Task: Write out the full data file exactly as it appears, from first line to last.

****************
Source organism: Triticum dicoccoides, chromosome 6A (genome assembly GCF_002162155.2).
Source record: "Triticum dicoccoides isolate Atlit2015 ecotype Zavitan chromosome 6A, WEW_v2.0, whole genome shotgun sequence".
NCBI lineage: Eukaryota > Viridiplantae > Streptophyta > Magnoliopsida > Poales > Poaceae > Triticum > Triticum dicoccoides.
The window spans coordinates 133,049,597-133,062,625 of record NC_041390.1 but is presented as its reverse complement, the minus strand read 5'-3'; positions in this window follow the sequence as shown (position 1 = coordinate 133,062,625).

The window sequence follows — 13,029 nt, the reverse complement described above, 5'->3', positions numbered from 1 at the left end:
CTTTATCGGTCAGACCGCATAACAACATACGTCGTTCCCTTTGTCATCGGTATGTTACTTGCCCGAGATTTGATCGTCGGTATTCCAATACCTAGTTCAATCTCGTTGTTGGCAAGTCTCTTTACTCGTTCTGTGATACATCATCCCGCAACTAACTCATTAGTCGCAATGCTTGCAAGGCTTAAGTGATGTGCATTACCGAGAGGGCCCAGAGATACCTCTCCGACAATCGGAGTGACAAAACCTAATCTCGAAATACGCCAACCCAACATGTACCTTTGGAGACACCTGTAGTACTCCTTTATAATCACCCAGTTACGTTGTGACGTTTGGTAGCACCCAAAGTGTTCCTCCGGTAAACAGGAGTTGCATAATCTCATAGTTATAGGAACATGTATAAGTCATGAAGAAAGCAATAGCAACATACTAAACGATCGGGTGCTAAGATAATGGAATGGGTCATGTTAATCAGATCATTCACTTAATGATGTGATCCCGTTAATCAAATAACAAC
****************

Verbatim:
Source organism: Triticum dicoccoides, chromosome 6A (genome assembly GCF_002162155.2).
Source record: "Triticum dicoccoides isolate Atlit2015 ecotype Zavitan chromosome 6A, WEW_v2.0, whole genome shotgun sequence".
NCBI lineage: Eukaryota > Viridiplantae > Streptophyta > Magnoliopsida > Poales > Poaceae > Triticum > Triticum dicoccoides.
The window spans coordinates 133,049,597-133,062,625 of record NC_041390.1 but is presented as its reverse complement, the minus strand read 5'-3'; positions in this window follow the sequence as shown (position 1 = coordinate 133,062,625).

The window sequence follows — 13,029 nt, the reverse complement described above, 5'->3', positions numbered from 1 at the left end:
CTTTATCGGTCAGACCGCATAACAACATACGTCGTTCCCTTTGTCATCGGTATGTTACTTGCCCGAGATTTGATCGTCGGTATTCCAATACCTAGTTCAATCTCGTTGTTGGCAAGTCTCTTTACTCGTTCTGTGATACATCATCCCGCAACTAACTCATTAGTCGCAATGCTTGCAAGGCTTAAGTGATGTGCATTACCGAGAGGGCCCAGAGATACCTCTCCGACAATCGGAGTGACAAAACCTAATCTCGAAATACGCCAACCCAACATGTACCTTTGGAGACACCTGTAGTACTCCTTTATAATCACCCAGTTACGTTGTGACGTTTGGTAGCACCCAAAGTGTTCCTCCGGTAAACAGGAGTTGCATAATCTCATAGTTATAGGAACATGTATAAGTCATGAAGAAAGCAATAGCAACATACTAAACGATCGGGTGCTAAGATAATGGAATGGGTCATGTTAATCAGATCATTCACTTAATGATGTGATCCCGTTAATCAAATAACAAC